the Chicken Butcher

I write this blog to be a pause in the storm; to document. The plan: go down to part-time Nursing work in order to spend two days a week working on the land. The goal: passively learn all about being a steward of the land, move my body, and meet people who rely on plants and animals. Incorporate what I learn to the art house I live at; chickens, Earth and metaphysical lessons. These sort of days will create a buffet-bounty of food for thought; all of which I would like to share, with you, in my monthly posting to The Collective.

I live in the Ozarks. I’m thirty. I’m a community health Nurse. I live in a 28 ft camper. I help run a local art house. I’m single. I’m in an all lady folk band. I’m scared almost half the time. I’m going to do it all anyways. 

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It was a warm day in May. I cranked up the truck and boogied North to volunteer for the day at a family-run farm outside Springfield. They were known for selling butchered animal parts to local grocery stores and farmer’s markets. Wild seeds hung in the air, blew into the truck. I was preparing for a 160-chicken-slaughter-kind-of-day.

“Does killing chickens make you uncomfortable?” Farmer Joe asked when I met them the week before, a meeting arranged so the couple could feel out if I was a nut. “I killed and ate off a deer this whole past year, I hunt, I eat what I kill,” I said point blank. “I’ve had backyard chickens, and they have all died from opossums, dogs, cats, or owls.” I’d been around death. After all, as Farmer Sally, Lady of The Farm, reminded him, I was a nurse.

The farm was down a gravel road, barns scattered about housing various animals. There was even a school bus used for housing chickens. A general store sat in the middle of the plot, cute and tidy, with hand painted letters on the door.

This family was some sort of religious, but in the wholesome we love one another and focus on service kind of way, and borderline on back-to-the-Earth-Libertarians. The couple did that thing that old people in love do, they catch eyes, they hold each other in little ways, they pay attention to the other. Their older daughter had traveled the country WWOOFing (World Wide Opportunities on Organic Farms) , and then traveled Europe WWOOFing with her husband and their baby! We talked about birth politics, midwives, and food politics. Their younger daughter was fiercely independent. She was the one who stood at the beginning of the line and did the wiliest of the cutting. Farmer Joe glowed with pride, “She has the best hands for the job, better than anyone bigger or any man’s.” Their grand kids and church friends were there standing in a line passing the parts from hand to hand, carving and cleaning in stations.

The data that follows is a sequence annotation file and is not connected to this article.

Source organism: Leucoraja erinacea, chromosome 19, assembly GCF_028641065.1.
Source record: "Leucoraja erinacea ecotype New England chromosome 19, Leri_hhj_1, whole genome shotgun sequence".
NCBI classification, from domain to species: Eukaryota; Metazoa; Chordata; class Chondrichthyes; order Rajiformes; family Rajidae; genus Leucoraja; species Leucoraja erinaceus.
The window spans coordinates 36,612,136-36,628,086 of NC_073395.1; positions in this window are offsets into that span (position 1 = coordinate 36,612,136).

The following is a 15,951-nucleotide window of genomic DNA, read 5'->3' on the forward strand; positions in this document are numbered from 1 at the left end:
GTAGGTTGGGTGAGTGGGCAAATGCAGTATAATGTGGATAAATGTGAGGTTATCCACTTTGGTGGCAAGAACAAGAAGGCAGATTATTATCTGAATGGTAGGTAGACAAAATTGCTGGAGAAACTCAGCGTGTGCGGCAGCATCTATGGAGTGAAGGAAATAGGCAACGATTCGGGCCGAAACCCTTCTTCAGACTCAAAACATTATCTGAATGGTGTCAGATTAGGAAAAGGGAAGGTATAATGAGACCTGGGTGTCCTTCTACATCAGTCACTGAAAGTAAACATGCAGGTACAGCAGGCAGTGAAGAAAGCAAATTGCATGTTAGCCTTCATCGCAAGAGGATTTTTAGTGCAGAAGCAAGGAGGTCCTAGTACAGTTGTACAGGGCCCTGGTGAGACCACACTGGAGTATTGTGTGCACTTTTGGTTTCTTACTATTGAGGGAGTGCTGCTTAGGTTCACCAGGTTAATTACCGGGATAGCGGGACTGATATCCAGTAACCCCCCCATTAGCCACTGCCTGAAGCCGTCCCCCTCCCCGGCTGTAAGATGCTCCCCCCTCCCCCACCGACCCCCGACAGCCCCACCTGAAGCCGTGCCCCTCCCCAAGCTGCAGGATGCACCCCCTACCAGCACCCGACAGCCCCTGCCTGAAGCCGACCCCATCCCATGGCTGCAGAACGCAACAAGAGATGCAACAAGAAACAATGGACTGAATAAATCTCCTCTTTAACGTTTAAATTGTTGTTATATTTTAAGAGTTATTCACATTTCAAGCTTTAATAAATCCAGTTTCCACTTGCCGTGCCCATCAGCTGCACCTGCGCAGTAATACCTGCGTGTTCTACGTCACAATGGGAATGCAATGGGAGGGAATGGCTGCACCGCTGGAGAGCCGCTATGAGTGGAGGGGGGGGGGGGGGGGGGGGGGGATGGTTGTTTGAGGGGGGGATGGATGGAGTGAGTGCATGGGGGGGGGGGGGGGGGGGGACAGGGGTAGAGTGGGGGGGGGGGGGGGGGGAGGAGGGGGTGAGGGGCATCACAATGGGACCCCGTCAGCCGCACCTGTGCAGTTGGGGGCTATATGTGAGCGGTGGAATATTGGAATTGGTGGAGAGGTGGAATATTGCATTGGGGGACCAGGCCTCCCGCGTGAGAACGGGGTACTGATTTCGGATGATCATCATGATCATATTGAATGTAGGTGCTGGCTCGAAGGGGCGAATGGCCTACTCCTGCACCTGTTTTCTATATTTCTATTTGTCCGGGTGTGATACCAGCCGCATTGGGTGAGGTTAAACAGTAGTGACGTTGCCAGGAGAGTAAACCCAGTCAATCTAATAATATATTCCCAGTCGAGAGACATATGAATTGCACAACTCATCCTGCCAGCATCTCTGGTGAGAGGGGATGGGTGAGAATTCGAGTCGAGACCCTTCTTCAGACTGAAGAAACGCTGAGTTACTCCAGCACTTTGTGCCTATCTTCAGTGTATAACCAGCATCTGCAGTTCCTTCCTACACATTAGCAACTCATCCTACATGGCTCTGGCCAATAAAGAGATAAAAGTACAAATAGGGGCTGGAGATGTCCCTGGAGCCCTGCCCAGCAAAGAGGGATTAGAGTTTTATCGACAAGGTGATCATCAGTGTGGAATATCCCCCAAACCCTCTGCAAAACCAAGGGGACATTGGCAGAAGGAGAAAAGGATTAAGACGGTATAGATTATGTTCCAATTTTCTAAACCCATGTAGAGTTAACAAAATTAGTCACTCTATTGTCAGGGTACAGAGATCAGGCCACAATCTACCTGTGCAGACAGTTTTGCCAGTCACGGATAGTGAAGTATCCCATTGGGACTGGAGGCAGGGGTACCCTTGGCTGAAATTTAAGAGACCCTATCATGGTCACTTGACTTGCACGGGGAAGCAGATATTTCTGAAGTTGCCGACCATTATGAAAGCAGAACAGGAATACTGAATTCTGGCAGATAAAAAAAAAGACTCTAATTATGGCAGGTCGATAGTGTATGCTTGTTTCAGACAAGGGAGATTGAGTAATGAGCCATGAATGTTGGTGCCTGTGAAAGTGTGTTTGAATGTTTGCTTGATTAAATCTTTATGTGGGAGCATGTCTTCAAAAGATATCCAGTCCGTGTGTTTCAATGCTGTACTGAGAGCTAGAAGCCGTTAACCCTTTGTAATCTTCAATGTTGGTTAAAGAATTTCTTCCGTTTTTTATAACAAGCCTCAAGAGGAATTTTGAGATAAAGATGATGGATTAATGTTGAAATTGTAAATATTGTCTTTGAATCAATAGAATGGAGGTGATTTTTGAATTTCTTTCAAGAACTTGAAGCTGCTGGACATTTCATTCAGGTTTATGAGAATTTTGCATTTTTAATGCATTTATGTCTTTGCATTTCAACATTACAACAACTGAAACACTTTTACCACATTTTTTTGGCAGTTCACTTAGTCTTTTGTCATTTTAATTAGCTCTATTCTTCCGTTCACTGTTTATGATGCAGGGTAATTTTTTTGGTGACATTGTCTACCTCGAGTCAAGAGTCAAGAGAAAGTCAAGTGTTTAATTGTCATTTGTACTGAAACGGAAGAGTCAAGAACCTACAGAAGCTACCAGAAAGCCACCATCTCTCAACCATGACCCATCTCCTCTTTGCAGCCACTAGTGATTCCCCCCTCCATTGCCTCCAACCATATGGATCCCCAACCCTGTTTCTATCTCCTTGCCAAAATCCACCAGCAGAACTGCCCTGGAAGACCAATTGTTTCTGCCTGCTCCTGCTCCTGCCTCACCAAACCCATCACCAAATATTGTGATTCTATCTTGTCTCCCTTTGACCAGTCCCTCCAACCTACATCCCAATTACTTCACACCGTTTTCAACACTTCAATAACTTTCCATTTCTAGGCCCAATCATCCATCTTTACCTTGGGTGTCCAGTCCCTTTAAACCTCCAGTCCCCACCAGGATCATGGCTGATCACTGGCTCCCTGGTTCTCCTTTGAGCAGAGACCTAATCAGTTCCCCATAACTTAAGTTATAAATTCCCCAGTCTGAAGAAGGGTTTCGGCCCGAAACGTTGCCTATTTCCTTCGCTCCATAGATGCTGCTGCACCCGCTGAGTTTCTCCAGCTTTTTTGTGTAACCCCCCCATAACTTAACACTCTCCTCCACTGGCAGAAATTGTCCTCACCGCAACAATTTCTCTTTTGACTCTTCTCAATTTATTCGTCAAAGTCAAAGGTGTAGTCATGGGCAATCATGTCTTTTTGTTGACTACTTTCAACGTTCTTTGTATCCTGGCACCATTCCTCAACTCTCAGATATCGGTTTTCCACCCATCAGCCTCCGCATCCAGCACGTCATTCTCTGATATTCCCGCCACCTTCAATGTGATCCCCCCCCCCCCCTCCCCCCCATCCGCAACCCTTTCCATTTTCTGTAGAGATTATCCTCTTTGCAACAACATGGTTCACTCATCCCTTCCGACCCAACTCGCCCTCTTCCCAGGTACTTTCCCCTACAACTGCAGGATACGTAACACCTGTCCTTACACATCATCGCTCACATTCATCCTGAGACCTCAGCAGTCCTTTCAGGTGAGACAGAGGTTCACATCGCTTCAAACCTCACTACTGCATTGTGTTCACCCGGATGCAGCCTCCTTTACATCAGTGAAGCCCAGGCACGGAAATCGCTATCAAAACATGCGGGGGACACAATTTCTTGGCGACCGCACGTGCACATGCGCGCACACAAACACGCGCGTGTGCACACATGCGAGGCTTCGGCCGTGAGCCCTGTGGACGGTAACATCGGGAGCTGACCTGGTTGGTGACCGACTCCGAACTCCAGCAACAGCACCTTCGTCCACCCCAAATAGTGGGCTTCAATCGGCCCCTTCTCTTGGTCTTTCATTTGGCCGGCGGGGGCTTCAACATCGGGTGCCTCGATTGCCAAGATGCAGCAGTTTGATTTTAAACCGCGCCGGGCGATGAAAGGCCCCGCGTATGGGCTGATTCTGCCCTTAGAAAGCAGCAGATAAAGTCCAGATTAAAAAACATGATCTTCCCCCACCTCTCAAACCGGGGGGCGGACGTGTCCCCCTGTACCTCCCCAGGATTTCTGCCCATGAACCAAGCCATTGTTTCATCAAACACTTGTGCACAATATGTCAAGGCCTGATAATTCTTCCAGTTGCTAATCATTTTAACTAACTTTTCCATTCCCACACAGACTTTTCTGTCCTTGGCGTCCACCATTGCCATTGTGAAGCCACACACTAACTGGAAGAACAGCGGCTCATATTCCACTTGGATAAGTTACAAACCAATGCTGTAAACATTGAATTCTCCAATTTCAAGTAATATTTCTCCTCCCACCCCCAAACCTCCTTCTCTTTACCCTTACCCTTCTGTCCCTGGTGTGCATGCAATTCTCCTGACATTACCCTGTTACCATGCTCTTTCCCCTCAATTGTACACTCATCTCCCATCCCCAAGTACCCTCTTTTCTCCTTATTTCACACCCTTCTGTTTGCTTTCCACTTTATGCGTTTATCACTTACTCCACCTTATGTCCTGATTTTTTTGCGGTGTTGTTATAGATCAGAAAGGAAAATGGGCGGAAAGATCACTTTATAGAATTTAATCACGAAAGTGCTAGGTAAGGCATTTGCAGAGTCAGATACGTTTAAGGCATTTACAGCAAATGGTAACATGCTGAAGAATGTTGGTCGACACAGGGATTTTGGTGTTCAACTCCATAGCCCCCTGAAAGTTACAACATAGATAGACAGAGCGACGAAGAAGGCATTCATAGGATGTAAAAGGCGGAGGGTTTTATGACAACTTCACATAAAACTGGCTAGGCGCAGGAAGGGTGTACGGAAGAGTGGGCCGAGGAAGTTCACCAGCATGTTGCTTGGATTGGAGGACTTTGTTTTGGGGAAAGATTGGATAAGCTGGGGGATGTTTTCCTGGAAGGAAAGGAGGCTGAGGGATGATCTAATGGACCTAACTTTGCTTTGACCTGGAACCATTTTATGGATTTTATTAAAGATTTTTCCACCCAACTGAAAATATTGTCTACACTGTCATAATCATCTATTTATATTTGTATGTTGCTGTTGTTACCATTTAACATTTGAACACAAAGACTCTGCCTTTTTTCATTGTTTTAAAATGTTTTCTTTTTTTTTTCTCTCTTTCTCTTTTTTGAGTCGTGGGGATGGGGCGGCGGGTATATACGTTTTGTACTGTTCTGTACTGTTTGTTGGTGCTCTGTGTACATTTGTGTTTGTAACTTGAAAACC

We all laughed a lot about how it was a gamble meeting someone from the internet (since that’s how I found these wholesome farmers). I could be crazy, or they could be crazy! Then everyone would laugh in that maniacal way, under a plastic covered work area, wearing plastic aprons, pulling chickens apart to throw into a giant container of ice water.

Some Things Said & Learned:

“Don’t slit their throat, only their jugular veins, then put them in the cone upside down while they die. If you cut their throat they will suffocate and break their own bones struggling in the cone.”

“Hold them with both hands! Chickens are slippery!”

“When you clean the gizzard you have to be graceful with the knife, or the rocks will bust through! Chickens keep rocks in their gizzard to help with digestion.”

“Don’t bust the gallbladder! Green goo will go everyone and it tastes awful.”

“Separate the lungs, heart, gizzards, and necks. People eat/ use all those parts.”

We kept at it for 11 hours. Everyone descended into crankiness. It was the kind of crankiness which only family can settle into… where the humans become the chickens, pecking at one another. One of their church friends, a teenage girl, began having fainting spells that more and more resembled seizures. I caught her as she fell, ripped the plastic apron off her, got her out of the plastic sheeting overhead that was amplify the rays of the sun. I noticed scars on her sweet wrist from before she had been adopted. I assessed her, cooled her off, and talked with the family. They took her into town. They said God had sent me there, and I was meant to be with them. As a spiritually minded person, this always comes as a deep compliment. And I agreed, I was meant to be there.

Storms rolled in, and storms rolled out. The plastic sheeting whipped back and forth at our backs and rain fell sideways. And still we butchered.

At the end, I got back in the truck with a freshly butchered chicken to take home, and a bag of goodies. I was covered in dried chicken blood, and also by my own period blood (surprise!). I agreed to come back every week to learn about stewarding sheep, pigs, chickens, and cattle. I was very grateful for my time with this family.

Back in Springfield at least a hundred people were celebrating National Donut Day at Krispy Kreme. I joined the line that wrapped outside the building. My body felt like it was buzzing with 11 hours worth of learning. I thought of the sweet teenager who fainted from a possible eating disorder. I took half a dozen glazed beauties to a parking lot to talk the day out with my friend Sarah, who was parked there waiting to get a Grub Hub order for her to deliver. We passed the chicken parts back and forth, discussed the butchering process until it stuck into memory.

By: Brie Vonyo

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